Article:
A short live-action video explaining how a user uses BCH and, how a business uses/accepts BCH.
Project to travel around Seatac in the US with POS systems, information packs, and stickers to onboard new businesses.
Create payment sound branding to be applied as an industry standard for maximum impact.
Hand out well designed, fun Bitcoin Cash stickers for students to stick on their laptops and lockers etc.
Put up Bitcoin Cash flyers on all message boards at MIT.
Giving out free stickers on Twitter for tweets about Bitcoin Cash.
We need far far more though! Get in contact with us (Contact form on our website) and submit a proposal. Start organising! Put ideas out into the community and find people with the skills you need to execute! We are here to help you do this! Join our slack. Subscribe to bitcoincashmarketing and start developing projects.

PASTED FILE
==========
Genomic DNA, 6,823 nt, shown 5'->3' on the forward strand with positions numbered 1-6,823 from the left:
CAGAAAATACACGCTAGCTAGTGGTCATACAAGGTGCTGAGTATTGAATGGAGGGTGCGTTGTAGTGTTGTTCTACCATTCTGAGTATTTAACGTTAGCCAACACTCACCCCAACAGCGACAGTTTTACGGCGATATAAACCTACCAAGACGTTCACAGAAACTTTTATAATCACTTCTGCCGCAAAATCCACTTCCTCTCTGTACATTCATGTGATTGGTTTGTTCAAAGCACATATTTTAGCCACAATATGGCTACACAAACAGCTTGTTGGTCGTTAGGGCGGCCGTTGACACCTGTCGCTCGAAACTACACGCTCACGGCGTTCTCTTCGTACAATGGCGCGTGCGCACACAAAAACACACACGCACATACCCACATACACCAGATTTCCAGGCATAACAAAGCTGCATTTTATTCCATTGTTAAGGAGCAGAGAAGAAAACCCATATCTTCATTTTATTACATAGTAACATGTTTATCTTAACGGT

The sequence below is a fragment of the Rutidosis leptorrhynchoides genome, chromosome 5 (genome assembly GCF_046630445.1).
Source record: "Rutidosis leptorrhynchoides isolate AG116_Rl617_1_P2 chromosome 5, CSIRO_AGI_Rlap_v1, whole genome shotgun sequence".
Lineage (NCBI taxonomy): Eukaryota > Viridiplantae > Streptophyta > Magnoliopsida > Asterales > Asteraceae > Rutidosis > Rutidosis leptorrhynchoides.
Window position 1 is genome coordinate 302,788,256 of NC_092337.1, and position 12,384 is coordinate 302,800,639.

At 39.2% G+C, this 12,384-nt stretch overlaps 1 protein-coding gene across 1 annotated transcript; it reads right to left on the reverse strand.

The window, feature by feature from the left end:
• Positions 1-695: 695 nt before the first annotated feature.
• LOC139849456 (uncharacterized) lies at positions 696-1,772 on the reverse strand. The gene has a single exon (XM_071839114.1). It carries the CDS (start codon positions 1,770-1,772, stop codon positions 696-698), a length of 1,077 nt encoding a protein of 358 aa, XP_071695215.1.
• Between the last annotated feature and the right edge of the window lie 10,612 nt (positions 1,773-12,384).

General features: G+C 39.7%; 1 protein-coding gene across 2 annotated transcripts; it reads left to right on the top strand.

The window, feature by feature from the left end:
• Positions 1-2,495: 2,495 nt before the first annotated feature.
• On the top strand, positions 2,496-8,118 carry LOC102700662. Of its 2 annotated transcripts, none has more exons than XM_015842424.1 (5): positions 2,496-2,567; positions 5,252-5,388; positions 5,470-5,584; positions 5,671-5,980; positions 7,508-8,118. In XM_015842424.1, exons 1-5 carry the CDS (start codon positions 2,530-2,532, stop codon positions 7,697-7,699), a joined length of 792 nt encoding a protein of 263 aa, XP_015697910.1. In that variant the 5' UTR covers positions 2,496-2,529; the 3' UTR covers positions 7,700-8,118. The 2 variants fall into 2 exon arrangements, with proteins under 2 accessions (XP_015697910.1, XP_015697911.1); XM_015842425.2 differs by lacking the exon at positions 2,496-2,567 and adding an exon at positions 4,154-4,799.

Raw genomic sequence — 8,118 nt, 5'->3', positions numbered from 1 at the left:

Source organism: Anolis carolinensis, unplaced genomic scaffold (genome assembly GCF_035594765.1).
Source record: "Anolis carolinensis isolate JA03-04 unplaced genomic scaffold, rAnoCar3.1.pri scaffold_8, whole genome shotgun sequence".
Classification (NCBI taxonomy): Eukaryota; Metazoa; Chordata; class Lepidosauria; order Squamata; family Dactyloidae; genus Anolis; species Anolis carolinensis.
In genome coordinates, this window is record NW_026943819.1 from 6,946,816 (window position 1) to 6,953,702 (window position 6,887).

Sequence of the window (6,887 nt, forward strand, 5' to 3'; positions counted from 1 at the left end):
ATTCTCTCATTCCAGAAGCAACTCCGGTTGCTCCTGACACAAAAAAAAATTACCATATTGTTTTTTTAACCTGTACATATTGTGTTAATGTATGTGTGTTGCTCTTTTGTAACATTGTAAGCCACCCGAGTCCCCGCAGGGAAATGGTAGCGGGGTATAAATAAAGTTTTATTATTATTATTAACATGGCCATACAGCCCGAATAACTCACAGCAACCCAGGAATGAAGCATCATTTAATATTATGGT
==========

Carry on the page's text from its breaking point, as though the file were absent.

There are so many talented people in the Bitcoin Cash community. You are our biggest asset BY FAR! This is why the Bitcoin Cash Fund is going to be so powerful at driving Bitcoin Cash adoption, because every BCH we push into the community, we know we will get 10 BCH of value, because you guys are amazing!
Our mission is to help Bitcoin Cash serve 1 billion users within 5 years, and we know you are going to help us achieve this.
Thank you again to you all. The Bitcoin Cash Fund.
Core/Blockstream are now in the Kübler-Ross "Bargaining" phase - talking about "compromise". Sorry, but markets don't do "compromise". Markets do COMPETITION. Markets do winner-takes-all. The whitepaper doesn't talk about "compromise" - it says that 51% of the hashpower determines WHAT IS BITCOIN.